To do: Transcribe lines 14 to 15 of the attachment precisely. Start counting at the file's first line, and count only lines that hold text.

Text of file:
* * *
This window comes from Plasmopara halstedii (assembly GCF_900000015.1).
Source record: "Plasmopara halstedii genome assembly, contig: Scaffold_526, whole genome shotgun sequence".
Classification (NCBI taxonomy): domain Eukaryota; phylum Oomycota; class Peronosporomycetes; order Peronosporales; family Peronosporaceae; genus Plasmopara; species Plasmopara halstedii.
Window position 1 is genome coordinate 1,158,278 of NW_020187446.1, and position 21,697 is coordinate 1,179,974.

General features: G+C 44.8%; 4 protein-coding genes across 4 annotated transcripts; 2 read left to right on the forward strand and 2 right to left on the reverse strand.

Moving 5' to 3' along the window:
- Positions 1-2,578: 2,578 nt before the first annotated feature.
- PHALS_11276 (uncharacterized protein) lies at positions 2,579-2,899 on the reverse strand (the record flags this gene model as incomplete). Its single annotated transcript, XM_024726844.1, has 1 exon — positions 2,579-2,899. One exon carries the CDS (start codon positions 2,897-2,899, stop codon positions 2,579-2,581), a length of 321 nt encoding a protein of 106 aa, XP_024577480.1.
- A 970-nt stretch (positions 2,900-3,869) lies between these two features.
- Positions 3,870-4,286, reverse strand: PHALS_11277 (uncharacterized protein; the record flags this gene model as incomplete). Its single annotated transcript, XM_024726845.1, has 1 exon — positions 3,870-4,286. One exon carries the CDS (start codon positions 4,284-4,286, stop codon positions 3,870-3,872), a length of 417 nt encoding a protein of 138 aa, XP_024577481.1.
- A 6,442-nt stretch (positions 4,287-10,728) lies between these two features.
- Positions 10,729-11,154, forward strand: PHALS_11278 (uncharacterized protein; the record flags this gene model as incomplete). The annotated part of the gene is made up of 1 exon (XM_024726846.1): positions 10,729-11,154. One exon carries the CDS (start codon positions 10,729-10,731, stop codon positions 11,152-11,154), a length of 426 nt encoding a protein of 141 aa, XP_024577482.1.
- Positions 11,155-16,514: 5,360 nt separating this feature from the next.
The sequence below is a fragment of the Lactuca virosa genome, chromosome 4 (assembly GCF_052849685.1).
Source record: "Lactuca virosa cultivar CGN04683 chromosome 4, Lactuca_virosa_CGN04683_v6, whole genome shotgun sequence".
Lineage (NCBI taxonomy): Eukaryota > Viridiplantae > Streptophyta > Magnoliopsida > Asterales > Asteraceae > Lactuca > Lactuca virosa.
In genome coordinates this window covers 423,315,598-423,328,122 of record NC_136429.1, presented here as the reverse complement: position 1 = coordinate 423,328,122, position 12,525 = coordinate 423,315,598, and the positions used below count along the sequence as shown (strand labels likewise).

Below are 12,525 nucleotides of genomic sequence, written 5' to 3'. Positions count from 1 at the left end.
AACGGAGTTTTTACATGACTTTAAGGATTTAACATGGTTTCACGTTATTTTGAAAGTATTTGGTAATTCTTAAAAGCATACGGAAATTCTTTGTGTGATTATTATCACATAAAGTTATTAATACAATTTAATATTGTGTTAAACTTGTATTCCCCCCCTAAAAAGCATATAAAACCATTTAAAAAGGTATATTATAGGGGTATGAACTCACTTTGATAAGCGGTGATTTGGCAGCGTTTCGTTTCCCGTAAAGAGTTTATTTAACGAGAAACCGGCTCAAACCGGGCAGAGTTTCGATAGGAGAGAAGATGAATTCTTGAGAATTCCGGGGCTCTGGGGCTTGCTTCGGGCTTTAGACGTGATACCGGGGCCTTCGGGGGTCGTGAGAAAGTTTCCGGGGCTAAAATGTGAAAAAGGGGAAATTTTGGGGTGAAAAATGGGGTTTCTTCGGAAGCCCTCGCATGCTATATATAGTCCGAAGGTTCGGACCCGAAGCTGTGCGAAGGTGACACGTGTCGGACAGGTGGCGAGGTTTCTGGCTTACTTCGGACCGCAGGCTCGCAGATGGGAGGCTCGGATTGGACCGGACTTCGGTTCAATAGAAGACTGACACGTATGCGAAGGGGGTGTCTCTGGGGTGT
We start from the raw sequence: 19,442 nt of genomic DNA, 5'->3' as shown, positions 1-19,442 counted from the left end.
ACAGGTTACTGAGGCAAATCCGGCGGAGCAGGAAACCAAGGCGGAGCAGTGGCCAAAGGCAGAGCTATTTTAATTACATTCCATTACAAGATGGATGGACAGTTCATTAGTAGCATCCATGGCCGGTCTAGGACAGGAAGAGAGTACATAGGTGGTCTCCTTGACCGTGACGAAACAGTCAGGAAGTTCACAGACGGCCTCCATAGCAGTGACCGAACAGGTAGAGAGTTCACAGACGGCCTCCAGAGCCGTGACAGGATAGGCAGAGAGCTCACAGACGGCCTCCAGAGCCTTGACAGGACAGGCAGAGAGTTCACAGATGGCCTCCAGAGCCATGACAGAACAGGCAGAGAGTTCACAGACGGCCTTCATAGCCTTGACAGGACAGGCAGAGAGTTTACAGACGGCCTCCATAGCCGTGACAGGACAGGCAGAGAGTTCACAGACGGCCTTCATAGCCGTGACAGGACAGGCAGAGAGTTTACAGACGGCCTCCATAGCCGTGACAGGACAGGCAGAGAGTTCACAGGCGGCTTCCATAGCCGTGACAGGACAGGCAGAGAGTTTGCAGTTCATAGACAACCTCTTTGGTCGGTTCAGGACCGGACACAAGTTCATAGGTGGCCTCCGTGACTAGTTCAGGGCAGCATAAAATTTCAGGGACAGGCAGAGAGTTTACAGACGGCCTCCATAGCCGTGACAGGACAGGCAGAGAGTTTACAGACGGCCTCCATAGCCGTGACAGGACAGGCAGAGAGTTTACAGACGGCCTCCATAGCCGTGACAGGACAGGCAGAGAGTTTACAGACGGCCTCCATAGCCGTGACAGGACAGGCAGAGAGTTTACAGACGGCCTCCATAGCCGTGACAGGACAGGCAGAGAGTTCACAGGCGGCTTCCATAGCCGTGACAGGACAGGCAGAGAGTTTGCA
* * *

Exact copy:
The sequence below is a fragment of the Lactuca virosa genome, chromosome 4 (assembly GCF_052849685.1).
Source record: "Lactuca virosa cultivar CGN04683 chromosome 4, Lactuca_virosa_CGN04683_v6, whole genome shotgun sequence".